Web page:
This winter has been especially harsh and long. With temperatures plummeting to record lows and heat expenditures on the rise, I find myself with my fellow citizens: pulling the wool blanket a little bit closer, holding the hot chocolate a little bit longer, and above all, staying indoors as much as possible.

A word on the medical discharge process from the Army: ‘discharge’ should not really be included in the name. Of course, the process is unique to each individual allowed to waltz in the medical ballroom of the military mansion, like a newborn baby—innocent, attractive and ultimately evil. You see other people carrying their babies and perhaps think to yourself, “How cute! How wonderful! I must have one.” And you try to conceive. Oh, almighty father and surrogate mother, how you try. Tests must be run, of course. They’re tests, after all—they can’t be expected to simply sit about sipping lemonade; they must be applied. You must be poked, prodded, nudged, waffled, squeezed, squirted, swamped, swilled and (above all) quizzed. Your blood pressure goes up to rooftop for a breath of fresh air. Your blood sugar decides to join her for a bit of late afternoon gossip. Your hair decides it would much rather grow out of your toes than your head. Your head fires your toes, who protest that they’re union and can’t be fired and decide to go on strike. Your fingers can’t decide whether to follow the toes or rebel against the head and allow themselves to just tremble ever so slightly. Your hair attempts to ascend back to the head, but the toes cry, “Scab!” and stop the hair at the legs. Finally, conception happens—but it’s one ugly baby.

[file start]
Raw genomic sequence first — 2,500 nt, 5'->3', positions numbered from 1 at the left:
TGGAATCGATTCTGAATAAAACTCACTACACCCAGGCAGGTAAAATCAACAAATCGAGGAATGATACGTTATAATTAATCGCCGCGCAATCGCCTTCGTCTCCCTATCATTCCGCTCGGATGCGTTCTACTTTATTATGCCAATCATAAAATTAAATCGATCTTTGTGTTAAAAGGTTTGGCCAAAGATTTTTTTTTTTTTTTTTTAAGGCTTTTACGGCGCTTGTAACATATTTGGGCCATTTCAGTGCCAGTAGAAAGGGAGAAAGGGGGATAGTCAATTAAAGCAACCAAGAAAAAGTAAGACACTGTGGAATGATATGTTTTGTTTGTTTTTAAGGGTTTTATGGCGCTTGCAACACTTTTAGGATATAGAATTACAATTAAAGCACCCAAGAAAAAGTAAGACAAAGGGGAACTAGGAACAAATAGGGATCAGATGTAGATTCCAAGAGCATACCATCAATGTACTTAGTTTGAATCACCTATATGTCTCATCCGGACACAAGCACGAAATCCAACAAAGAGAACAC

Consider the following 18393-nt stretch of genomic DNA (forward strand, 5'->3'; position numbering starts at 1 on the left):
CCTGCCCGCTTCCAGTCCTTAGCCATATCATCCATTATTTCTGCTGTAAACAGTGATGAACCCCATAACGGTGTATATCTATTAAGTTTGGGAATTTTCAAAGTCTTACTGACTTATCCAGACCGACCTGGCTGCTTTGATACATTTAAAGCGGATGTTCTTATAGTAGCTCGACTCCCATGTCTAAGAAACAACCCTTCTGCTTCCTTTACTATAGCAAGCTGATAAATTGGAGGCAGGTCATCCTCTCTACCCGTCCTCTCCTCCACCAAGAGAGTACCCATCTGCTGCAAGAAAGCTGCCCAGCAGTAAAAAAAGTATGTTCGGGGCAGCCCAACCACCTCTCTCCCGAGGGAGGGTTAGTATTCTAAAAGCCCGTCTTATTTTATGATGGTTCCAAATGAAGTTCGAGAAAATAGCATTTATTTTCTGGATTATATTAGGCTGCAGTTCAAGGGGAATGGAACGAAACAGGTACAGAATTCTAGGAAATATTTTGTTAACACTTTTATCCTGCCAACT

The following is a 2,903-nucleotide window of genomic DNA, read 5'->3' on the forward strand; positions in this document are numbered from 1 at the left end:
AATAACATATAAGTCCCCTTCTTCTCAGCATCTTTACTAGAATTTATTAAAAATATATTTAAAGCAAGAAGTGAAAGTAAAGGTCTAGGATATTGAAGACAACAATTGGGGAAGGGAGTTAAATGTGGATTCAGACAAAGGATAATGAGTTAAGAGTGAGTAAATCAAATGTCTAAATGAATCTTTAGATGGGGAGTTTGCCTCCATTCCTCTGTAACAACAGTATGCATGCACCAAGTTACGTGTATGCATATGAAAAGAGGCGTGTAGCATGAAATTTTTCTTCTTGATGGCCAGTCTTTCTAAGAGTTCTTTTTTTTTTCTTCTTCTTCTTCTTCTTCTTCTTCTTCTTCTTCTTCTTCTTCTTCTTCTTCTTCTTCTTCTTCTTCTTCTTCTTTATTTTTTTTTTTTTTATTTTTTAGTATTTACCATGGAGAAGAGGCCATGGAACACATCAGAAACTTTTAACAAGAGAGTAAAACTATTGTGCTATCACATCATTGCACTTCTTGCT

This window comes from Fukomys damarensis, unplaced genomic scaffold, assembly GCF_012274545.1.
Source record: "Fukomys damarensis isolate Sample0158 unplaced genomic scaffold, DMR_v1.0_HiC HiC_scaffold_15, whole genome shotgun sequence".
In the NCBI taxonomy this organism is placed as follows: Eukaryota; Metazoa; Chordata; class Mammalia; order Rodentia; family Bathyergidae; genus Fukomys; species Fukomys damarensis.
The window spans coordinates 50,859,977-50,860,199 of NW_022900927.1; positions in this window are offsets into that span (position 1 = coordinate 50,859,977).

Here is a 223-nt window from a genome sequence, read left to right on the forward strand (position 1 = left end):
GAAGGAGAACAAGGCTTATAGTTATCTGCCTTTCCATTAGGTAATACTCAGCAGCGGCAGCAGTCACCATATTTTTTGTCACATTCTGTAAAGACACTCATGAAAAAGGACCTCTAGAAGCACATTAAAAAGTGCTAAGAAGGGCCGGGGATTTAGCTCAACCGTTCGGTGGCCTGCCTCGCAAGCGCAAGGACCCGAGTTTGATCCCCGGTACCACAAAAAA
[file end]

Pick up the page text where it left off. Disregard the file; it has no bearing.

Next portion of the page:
So you look at the sonograms. Life floats in the ancestral womb. You ask the doctor for the birth date. He suggests that maybe some tests could answer that question. You lose five pounds off your knees, only to find it hiding in your shoulder blades. The shoulders begin smuggling weight in from Angola, and the border patrol captures a mere fraction of the cargo. You find yourself at war with France, and to the surprise of the global community, Switzerland actually suggests that perhaps the French are on to something. But, it could be worse; you could be working.

It’s come to that, you see. I meet people at the local polar bear club, and they ask, “So what do you do?”

“I’m an experiential architect. I note how the experience of architecture makes me feel.”

“I doodle. Professionally. I increase executive productivity by ghost-doodling for high ranking CEOs.”

Nothing fosters enmity with your fellow man as much as the truth. Never tell him, “I negotiate the transfer of tiny sums of money, fractions of a penny, back and forth between accounts to force accounts into an overdraft.”

The results are never good.

I must be off. I hope you all are well. Take care.

“Chances are you are scared of fictions. Chances are you are only fleetingly happy. Chances are you know much less than you think you do. Chances are you feel a little guilty. Chances are you want people to lie to you. Perhaps the answer lies on the side of a coffee cup. You are lost.”

The Way I See It # 23 by David Cross
-Found on the side of a Starbucks coffee cup